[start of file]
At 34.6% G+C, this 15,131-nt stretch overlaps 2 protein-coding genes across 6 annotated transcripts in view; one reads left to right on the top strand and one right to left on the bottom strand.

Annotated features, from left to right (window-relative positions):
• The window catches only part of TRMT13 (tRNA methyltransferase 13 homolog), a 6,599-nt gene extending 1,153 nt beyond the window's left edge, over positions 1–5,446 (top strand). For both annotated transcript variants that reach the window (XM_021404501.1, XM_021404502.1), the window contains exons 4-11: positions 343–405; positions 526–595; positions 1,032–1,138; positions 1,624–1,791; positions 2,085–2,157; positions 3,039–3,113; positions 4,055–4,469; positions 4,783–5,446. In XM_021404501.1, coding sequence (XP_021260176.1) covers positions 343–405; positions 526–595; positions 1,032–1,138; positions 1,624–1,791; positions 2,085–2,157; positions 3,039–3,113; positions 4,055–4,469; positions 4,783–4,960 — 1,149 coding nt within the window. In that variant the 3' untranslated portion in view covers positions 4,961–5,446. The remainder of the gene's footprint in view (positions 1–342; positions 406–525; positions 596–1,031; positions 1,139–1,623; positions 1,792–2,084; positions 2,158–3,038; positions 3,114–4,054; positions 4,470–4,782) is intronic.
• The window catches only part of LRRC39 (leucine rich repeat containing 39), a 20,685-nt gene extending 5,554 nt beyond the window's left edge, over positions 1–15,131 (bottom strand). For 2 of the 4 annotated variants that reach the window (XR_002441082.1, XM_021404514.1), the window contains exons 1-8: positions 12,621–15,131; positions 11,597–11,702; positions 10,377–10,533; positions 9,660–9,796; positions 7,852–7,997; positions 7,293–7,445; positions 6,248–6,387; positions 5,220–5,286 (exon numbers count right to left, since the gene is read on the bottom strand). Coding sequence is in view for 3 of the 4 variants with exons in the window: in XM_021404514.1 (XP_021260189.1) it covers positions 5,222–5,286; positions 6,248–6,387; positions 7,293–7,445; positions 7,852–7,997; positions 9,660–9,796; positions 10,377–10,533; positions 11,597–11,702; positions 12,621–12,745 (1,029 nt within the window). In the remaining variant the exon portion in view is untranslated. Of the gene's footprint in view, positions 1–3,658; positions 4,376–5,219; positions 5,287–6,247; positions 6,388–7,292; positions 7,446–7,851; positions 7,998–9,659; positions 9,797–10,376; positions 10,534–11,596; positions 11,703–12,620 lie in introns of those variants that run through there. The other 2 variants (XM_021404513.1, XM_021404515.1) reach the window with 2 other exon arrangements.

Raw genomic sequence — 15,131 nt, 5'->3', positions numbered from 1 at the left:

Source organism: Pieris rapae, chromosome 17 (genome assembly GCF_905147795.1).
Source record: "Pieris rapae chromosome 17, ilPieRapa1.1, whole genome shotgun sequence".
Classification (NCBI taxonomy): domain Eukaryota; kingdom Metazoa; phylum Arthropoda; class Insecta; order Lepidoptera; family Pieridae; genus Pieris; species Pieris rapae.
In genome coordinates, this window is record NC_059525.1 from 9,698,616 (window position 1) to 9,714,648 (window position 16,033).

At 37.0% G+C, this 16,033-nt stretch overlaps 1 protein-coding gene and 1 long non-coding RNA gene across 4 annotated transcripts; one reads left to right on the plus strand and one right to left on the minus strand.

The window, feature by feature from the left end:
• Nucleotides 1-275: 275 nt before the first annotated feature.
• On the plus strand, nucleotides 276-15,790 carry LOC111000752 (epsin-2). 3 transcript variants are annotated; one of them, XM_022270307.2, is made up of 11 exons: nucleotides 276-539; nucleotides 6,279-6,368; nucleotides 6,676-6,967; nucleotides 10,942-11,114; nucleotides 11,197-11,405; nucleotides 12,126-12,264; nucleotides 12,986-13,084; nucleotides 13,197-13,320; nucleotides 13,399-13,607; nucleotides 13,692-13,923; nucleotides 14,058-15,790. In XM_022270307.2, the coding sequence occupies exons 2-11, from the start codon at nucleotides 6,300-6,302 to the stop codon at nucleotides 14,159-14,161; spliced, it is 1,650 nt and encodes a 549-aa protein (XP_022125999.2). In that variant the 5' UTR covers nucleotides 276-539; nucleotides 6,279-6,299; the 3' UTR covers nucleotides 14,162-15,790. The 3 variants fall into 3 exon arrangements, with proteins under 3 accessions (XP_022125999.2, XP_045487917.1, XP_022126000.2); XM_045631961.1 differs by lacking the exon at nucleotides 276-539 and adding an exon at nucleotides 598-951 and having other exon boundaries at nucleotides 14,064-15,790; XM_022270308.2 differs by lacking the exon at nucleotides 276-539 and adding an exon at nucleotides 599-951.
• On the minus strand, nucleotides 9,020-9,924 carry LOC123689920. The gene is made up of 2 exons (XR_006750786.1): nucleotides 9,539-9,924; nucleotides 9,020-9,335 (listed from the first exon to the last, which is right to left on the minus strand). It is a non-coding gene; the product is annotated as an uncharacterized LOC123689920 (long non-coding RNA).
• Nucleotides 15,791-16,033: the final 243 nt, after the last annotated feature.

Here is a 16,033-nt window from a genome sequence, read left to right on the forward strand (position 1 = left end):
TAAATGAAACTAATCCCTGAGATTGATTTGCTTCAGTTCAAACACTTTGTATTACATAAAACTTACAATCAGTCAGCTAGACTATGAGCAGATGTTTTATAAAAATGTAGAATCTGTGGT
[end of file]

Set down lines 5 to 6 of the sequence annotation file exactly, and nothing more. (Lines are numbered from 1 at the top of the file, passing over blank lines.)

Raw genomic sequence — 15,131 nt, 5'->3', positions numbered from 1 at the left:

Source organism: Pieris rapae, chromosome 17 (genome assembly GCF_905147795.1).